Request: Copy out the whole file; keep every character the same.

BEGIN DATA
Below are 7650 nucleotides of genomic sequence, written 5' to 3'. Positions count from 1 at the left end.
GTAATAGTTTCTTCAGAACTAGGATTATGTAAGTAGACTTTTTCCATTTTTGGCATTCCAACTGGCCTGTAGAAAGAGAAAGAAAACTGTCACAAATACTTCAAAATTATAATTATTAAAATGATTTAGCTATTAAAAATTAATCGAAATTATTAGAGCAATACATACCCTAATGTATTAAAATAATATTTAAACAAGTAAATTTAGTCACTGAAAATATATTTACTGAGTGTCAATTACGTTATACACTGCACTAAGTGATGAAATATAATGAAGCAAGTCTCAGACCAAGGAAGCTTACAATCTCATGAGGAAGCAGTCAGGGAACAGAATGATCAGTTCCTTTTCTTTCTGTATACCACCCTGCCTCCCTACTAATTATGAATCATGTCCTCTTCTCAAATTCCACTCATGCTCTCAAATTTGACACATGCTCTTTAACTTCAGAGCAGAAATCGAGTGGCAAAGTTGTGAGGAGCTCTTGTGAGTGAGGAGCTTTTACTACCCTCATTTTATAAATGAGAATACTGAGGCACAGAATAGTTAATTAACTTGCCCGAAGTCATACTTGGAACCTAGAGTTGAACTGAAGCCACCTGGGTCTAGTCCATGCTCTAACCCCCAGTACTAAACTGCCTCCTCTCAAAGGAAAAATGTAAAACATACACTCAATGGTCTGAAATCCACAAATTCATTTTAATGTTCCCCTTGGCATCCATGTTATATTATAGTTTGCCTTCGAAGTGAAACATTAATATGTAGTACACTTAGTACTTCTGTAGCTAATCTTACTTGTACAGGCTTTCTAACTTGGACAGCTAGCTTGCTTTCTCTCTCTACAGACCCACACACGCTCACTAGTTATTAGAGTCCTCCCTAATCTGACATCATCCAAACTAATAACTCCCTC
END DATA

Below are 7650 nucleotides of genomic sequence, written 5' to 3'. Positions count from 1 at the left end.
GTAATAGTTTCTTCAGAACTAGGATTATGTAAGTAGACTTTTTCCATTTTTGGCATTCCAACTGGCCTGTAGAAAGAGAAAGAAAACTGTCACAAATACTTCAAAATTATAATTATTAAAATGATTTAGCTATTAAAAATTAATCGAAATTATTAGAGCAATACATACCCTAATGTATTAAAATAATATTTAAACAAGTAAATTTAGTCACTGAAAATATATTTACTGAGTGTCAATTACGTTATACACTGCACTAAGTGATGAAATATAATGAAGCAAGTCTCAGACCAAGGAAGCTTACAATCTCATGAGGAAGCAGTCAGGGAACAGAATGATCAGTTCCTTTTCTTTCTGTATACCACCCTGCCTCCCTACTAATTATGAATCATGTCCTCTTCTCAAATTCCACTCATGCTCTCAAATTTGACACATGCTCTTTAACTTCAGAGCAGAAATCGAGTGGCAAAGTTGTGAGGAGCTCTTGTGAGTGAGGAGCTTTTACTACCCTCATTTTATAAATGAGAATACTGAGGCACAGAATAGTTAATTAACTTGCCCGAAGTCATACTTGGAACCTAGAGTTGAACTGAAGCCACCTGGGTCTAGTCCATGCTCTAACCCCCAGTACTAAACTGCCTCCTCTCAAAGGAAAAATGTAAAACATACACTCAATGGTCTGAAATCCACAAATTCATTTTAATGTTCCCCTTGGCATCCATGTTATATTATAGTTTGCCTTCGAAGTGAAACATTAATATGTAGTACACTTAGTACTTCTGTAGCTAATCTTACTTGTACAGGCTTTCTAACTTGGACAGCTAGCTTGCTTTCTCTCTCTACAGACCCACACACGCTCACTAGTTATTAGAGTCCTCCCTAATCTGACATCATCCAAACTAATAACTCCCTC